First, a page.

Close encounter could reveal planets

NASA’s Hubble Space Telescope will have two opportunities in the next few years to hunt for Earth-sized planets around the red dwarf star Proxima Centauri. The opportunities will occur in October 2014 and February 2016 when Proxima Centauri, the star nearest to our Solar System, passes in front of two other stars. Astronomers plotted Proxima Centauri’s precise path and predicted the two close encounters using data from Hubble.

Red dwarfs are the most common class of stars in our Milky Way galaxy; there are about 10 for every star like our Sun. Red dwarfs are less massive than other stars, and because lower-mass stars tend to have smaller planets, they are ideal places to go hunting for Earth-sized planets.

Previous attempts to detect planets circling Proxima Centauri have not been successful. But astronomers believe they may be able to detect smaller Earth-sized planets, if they exist, by looking for ‘microlensing’ effects during the two rare stellar alignments.

The projected motion of the red dwarf star Proxima Centauri

The projected motion of the red dwarf star Proxima Centauri (green line) over the next decade, as plotted from Hubble Space Telescope observations (the path appears looped due to Earth’s motion around the Sun. In 2014 and 2016 Proxima Centauri will pass almost in front of two background stars, affording astronomers a rare opportunity to study the warping of space by Proxima’s gravity. The amount of warping will be used to calculate a precise mass for Proxima Centauri and look for the gravitational footprint and any planets orbiting the star. Credit: NASA, ESA, K. Sahu and J. Anderson (STScI), H. Bond (STScI and Pennsylvania State University), M. Dominik (University of St. Andrews), and Digitized Sky Survey (STScI/AURA/UKSTU/AAO)

Microlensing occurs when a foreground star (the ‘lens’) passes close to our line of sight to a more distant background star (the ‘source’). The appearance of the background star may be distorted, brightened and multiplied depending on the alignment between the foreground lens and the background source.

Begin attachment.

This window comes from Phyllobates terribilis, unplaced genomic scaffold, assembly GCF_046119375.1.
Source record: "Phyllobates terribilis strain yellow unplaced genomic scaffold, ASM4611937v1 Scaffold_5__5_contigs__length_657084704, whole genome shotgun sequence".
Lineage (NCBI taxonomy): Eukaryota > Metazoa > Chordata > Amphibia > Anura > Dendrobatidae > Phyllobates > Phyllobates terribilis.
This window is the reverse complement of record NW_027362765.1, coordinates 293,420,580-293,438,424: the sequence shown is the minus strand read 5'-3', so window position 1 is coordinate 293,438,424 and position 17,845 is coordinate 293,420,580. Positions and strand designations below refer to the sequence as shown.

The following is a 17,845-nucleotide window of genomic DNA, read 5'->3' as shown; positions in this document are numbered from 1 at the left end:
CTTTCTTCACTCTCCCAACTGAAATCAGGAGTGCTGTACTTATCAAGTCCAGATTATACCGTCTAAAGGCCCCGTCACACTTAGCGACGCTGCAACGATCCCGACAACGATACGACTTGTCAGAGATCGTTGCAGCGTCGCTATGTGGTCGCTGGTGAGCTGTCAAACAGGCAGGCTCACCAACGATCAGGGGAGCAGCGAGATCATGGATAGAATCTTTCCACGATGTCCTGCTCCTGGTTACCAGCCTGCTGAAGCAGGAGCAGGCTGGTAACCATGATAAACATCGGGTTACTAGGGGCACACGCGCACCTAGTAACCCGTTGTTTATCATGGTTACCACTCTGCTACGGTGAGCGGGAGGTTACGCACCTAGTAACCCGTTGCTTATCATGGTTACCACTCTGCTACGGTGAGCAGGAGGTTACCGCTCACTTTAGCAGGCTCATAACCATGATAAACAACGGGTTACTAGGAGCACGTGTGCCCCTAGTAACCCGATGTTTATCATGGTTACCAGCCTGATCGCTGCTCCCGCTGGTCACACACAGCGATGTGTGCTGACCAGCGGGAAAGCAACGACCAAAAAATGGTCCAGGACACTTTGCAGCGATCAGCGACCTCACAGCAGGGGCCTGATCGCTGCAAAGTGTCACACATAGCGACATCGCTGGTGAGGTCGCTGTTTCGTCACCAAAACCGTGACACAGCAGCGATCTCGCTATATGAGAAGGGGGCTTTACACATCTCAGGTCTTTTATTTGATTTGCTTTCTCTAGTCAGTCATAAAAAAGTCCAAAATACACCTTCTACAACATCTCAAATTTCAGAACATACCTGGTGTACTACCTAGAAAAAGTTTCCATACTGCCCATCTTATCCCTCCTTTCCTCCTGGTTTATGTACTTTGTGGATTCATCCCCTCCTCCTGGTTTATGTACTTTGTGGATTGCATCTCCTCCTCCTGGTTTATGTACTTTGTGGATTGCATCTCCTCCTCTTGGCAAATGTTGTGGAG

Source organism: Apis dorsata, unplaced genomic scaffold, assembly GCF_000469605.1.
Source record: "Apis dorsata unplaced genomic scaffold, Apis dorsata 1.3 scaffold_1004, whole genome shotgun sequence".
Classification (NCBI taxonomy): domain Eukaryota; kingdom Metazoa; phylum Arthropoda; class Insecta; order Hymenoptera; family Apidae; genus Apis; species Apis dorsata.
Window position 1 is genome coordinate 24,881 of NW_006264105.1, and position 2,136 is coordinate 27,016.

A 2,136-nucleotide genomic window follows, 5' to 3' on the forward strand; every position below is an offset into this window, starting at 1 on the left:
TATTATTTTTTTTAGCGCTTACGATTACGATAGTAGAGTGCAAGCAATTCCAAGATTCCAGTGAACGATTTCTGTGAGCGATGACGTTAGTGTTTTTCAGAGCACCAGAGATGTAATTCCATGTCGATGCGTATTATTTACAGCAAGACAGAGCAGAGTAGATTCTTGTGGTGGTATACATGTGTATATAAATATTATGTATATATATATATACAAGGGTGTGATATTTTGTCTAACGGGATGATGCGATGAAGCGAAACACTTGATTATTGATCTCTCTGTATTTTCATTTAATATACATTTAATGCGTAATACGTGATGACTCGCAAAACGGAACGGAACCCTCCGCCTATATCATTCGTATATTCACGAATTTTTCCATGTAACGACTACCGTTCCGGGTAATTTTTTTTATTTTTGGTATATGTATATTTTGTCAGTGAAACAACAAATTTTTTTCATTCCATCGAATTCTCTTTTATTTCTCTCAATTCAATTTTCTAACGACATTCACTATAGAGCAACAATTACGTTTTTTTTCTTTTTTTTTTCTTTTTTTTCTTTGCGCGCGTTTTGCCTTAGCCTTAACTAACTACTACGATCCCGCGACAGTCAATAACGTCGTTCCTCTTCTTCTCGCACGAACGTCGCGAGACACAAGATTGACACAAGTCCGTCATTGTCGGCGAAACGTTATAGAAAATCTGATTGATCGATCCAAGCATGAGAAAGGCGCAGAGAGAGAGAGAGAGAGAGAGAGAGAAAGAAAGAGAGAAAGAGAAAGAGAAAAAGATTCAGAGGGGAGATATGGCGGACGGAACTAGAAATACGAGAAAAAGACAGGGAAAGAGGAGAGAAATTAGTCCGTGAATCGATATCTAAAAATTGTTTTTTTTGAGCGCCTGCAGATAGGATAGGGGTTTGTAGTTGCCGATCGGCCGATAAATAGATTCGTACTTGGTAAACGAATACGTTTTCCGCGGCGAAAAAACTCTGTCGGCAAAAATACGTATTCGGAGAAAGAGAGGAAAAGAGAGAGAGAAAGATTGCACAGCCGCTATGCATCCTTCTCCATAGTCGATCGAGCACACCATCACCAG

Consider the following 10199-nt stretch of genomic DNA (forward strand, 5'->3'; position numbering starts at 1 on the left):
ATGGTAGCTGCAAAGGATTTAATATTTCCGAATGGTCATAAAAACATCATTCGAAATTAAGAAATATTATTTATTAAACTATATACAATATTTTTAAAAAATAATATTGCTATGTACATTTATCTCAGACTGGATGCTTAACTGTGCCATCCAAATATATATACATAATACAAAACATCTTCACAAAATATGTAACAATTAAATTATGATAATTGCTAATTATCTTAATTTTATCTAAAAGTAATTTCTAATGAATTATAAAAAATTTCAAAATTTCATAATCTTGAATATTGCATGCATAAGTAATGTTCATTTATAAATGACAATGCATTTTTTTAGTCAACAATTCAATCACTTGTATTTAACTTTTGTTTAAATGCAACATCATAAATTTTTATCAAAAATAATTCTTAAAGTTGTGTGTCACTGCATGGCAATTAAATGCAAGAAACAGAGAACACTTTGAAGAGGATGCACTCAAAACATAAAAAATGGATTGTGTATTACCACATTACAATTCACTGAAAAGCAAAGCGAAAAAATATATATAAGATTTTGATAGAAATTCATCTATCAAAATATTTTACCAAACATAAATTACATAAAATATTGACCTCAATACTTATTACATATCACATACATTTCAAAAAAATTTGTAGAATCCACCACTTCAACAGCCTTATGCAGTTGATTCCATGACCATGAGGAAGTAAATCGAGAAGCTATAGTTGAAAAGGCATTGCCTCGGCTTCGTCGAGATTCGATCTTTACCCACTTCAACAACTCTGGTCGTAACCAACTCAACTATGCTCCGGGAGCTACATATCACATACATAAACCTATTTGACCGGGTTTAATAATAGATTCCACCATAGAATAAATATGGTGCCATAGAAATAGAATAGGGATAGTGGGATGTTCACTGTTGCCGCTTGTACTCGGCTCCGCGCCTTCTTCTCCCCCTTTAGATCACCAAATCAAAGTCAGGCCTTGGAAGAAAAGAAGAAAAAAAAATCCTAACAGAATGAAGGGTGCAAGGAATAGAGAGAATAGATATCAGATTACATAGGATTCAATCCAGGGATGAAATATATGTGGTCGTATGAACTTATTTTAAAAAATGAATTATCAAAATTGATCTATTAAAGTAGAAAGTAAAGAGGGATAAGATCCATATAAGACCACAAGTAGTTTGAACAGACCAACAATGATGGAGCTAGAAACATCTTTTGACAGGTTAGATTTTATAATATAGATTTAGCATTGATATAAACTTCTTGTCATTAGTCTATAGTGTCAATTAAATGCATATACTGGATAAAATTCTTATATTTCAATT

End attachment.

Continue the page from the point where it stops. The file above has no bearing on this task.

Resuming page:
These microlensing events, which range in duration from a few hours to a few days, will enable astronomers to precisely measure the mass of Proxima Centauri. Getting a precise determination of mass is critical to understanding a star’s temperature, diameter, intrinsic brightness and longevity.

Astronomers will measure the mass by examining images of each of the background stars to see how far the stars appear to be shifted from their real positions in the sky. The shifts will be the result of Proxima Centauri’s gravitational field warping space. The degree of shift can be used to measure Proxima Centauri’s mass; the greater the shift, the greater the mass. If the red dwarf has any planets, their gravitational fields will produce a second small position shift.

Diagram explaining microlensing as Proxima Centauri appears to pass close to a background star

The upcoming conjunction between the nearest star to our Sun, Proxima Centauri, and a distant background star. Proxima’s gravitational field distorts space like a funhouse mirror and bends the path of light from the background star. The result is that the apparent position of the star will shift slightly during Proxima Centauri’s passage, as seen in the upper right diagram. If an unseen planet is orbiting Proxima Centauri, the star’s apparent position will be further offset, as seen at lower right. Credit: A. Feild (STScI)

At a distance of 4.2 light-years from Earth, Proxima Centauri is just 0.2 light-year from the more distant binary star Alpha and Beta Centauri. These three stars are considered part of the triple-star system, though Proxima Centauri evolved in isolation from the two Sun-like companion stars.

Because Proxima Centauri is so close to Earth, the area of sky warped by its gravitation field is larger than for more distant stars. This makes it easier to look for shifts in apparent stellar position caused by this effect. However, the position shifts will be too small to be perceived by any but the most sensitive telescopes in space and on the ground. The European Space Agency’s Gaia space telescope (due for launch later this year) and the European Southern Observatory’s Very Large Telescope in Chile might be able to make measurements comparable to Hubble’s.

Adapted from information issued by NASA and the Space Telescope Science Institute.

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